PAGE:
Saturn V is a retired American super heavy-lift launch vehicle developed by NASA under the Apollo program for human exploration of the Moon. The rocket was human-rated, with three stages, and powered with liquid fuel. It was flown from 1967 to 1973. It was used for nine crewed flights to the Moon, and to launch Skylab, the first American space station.
As of 2022, the Saturn V remains the only launch vehicle to carry humans beyond low Earth orbit (LEO). Saturn V holds records for the heaviest payload launched and largest payload capacity to low Earth orbit: 310,000 lb (140,000 kg), which included the third stage and unburned propellant needed to send the Apollo command and service module and Lunar Module to the Moon.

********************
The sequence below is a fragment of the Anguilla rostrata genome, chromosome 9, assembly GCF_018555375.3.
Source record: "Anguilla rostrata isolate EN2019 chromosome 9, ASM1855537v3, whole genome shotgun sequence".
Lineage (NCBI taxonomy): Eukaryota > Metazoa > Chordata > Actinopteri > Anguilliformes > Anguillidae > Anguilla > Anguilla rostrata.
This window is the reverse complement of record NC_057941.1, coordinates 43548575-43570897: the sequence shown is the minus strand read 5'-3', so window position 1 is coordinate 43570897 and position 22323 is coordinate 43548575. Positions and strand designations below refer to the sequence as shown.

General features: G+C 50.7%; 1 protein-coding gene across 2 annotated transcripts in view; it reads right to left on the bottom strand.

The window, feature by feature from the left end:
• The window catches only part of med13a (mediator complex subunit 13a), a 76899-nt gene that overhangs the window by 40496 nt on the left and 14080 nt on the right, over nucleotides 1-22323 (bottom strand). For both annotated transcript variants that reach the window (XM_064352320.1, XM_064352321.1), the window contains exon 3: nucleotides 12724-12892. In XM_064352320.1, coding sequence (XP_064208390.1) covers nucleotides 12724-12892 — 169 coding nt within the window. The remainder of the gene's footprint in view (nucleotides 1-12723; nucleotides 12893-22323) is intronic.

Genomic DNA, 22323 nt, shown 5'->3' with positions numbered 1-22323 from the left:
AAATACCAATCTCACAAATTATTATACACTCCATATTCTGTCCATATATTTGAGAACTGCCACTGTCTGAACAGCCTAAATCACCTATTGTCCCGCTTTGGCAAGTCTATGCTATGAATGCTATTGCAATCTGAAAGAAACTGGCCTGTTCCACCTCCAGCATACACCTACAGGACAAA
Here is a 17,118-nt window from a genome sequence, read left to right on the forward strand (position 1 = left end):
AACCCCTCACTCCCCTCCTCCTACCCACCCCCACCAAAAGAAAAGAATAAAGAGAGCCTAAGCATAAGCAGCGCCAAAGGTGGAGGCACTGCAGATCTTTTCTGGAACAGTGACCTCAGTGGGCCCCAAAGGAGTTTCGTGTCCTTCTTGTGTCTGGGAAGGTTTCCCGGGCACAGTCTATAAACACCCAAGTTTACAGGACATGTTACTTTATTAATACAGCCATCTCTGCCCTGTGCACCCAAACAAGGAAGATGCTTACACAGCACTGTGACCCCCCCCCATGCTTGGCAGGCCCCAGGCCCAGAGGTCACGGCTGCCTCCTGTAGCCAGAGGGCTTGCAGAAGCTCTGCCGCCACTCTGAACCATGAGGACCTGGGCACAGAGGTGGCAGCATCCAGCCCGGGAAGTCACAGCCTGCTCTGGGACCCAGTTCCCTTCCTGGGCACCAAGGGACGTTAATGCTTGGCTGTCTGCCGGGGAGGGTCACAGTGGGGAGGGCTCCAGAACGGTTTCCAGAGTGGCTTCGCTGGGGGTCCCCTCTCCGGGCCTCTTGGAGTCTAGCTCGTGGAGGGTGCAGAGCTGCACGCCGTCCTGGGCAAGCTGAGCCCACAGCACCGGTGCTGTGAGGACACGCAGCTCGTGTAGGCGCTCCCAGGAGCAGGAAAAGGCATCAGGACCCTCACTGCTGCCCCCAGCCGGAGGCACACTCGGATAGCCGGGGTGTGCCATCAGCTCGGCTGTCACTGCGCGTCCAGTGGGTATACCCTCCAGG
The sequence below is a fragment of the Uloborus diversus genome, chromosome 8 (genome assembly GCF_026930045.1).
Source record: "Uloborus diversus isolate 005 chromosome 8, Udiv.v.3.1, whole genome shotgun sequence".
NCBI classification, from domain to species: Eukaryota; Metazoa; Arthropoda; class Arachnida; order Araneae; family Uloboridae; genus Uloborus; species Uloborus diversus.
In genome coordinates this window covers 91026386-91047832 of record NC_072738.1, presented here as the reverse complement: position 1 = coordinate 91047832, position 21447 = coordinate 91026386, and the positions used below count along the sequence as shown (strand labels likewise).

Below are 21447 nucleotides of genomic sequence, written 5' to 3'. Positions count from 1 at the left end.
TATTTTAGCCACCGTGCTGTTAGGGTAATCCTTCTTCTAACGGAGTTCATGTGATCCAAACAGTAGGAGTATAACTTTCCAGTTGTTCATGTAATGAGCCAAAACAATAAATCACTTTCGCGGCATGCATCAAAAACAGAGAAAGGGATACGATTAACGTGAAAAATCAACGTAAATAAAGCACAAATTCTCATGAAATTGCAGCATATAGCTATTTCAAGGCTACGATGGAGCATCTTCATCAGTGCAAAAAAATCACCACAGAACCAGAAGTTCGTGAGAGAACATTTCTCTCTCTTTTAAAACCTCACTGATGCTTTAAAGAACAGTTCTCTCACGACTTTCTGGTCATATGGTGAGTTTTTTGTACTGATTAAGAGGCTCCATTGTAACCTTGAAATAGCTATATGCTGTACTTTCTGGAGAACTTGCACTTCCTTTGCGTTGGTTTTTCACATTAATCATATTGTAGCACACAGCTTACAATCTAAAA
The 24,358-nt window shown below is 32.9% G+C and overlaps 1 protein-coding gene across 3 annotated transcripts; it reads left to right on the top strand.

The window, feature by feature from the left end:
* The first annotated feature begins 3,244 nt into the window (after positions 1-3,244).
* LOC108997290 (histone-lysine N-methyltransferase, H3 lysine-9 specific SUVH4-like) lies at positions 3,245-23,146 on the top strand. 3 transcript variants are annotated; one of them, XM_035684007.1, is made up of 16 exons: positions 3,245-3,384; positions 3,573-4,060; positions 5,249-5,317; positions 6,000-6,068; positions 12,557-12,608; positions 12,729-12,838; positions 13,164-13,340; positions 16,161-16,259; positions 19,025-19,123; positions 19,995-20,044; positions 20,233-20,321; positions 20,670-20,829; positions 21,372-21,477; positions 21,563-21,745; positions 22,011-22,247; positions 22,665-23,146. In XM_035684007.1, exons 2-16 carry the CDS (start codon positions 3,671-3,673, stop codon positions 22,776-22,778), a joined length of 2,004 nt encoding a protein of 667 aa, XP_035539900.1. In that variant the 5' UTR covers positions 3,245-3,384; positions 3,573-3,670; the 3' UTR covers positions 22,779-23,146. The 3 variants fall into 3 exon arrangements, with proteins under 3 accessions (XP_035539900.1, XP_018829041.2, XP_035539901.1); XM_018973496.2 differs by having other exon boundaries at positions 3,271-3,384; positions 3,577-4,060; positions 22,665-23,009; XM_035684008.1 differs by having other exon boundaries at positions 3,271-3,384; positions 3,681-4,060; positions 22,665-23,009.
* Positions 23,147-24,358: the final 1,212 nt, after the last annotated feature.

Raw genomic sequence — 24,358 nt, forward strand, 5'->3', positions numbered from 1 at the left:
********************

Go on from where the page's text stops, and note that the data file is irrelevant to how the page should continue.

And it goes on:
The largest production model of the Saturn family of rockets, the Saturn V was designed under the direction of Wernher von Braun at the Marshall Space Flight Center in Huntsville, Alabama; the lead contractors were Boeing, North American Aviation, Douglas Aircraft Company, and IBM. A total of 15 flight-capable vehicles were built, plus three for ground testing. Thirteen were launched from Kennedy Space Center with no loss of crew or payload. A total of 24 astronauts were launched to the Moon from Apollo 8 (December 1968) to Apollo 17 (December 1972).